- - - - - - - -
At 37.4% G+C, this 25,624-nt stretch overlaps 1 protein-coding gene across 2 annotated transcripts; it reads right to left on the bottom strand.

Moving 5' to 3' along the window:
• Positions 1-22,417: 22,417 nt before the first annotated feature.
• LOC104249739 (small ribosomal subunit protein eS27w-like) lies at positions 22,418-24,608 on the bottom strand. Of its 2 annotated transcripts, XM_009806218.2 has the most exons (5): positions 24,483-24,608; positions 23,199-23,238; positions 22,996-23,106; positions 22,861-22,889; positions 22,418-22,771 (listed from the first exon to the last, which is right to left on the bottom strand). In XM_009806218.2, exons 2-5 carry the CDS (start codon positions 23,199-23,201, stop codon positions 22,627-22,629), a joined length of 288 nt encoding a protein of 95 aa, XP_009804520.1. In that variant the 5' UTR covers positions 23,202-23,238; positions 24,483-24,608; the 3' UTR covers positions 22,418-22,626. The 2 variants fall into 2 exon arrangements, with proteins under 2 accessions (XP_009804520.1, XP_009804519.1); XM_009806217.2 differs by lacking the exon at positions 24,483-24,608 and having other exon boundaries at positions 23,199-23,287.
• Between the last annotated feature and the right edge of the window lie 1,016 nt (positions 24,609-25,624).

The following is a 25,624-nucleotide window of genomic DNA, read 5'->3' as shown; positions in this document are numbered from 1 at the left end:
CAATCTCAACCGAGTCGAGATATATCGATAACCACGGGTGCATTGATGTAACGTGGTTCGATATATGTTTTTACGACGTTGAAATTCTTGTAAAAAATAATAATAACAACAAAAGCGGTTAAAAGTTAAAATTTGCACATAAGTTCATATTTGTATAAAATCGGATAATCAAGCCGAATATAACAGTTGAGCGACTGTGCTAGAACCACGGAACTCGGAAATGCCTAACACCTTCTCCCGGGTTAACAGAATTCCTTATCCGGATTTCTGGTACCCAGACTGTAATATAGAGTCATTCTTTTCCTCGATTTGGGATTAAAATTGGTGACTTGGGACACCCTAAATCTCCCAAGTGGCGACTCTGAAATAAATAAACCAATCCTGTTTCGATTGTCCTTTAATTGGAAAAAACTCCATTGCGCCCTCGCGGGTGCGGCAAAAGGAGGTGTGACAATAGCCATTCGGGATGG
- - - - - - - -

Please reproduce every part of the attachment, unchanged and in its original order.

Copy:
At 37.4% G+C, this 25,624-nt stretch overlaps 1 protein-coding gene across 2 annotated transcripts; it reads right to left on the bottom strand.

Moving 5' to 3' along the window:
• Positions 1-22,417: 22,417 nt before the first annotated feature.
• LOC104249739 (small ribosomal subunit protein eS27w-like) lies at positions 22,418-24,608 on the bottom strand. Of its 2 annotated transcripts, XM_009806218.2 has the most exons (5): positions 24,483-24,608; positions 23,199-23,238; positions 22,996-23,106; positions 22,861-22,889; positions 22,418-22,771 (listed from the first exon to the last, which is right to left on the bottom strand). In XM_009806218.2, exons 2-5 carry the CDS (start codon positions 23,199-23,201, stop codon positions 22,627-22,629), a joined length of 288 nt encoding a protein of 95 aa, XP_009804520.1. In that variant the 5' UTR covers positions 23,202-23,238; positions 24,483-24,608; the 3' UTR covers positions 22,418-22,626. The 2 variants fall into 2 exon arrangements, with proteins under 2 accessions (XP_009804520.1, XP_009804519.1); XM_009806217.2 differs by lacking the exon at positions 24,483-24,608 and having other exon boundaries at positions 23,199-23,287.
• Between the last annotated feature and the right edge of the window lie 1,016 nt (positions 24,609-25,624).

The following is a 25,624-nucleotide window of genomic DNA, read 5'->3' as shown; positions in this document are numbered from 1 at the left end:
CAATCTCAACCGAGTCGAGATATATCGATAACCACGGGTGCATTGATGTAACGTGGTTCGATATATGTTTTTACGACGTTGAAATTCTTGTAAAAAATAATAATAACAACAAAAGCGGTTAAAAGTTAAAATTTGCACATAAGTTCATATTTGTATAAAATCGGATAATCAAGCCGAATATAACAGTTGAGCGACTGTGCTAGAACCACGGAACTCGGAAATGCCTAACACCTTCTCCCGGGTTAACAGAATTCCTTATCCGGATTTCTGGTACCCAGACTGTAATATAGAGTCATTCTTTTCCTCGATTTGGGATTAAAATTGGTGACTTGGGACACCCTAAATCTCCCAAGTGGCGACTCTGAAATAAATAAACCAATCCTGTTTCGATTGTCCTTTAATTGGAAAAAACTCCATTGCGCCCTCGCGGGTGCGGCAAAAGGAGGTGTGACAATAGCCATTCGGGATGG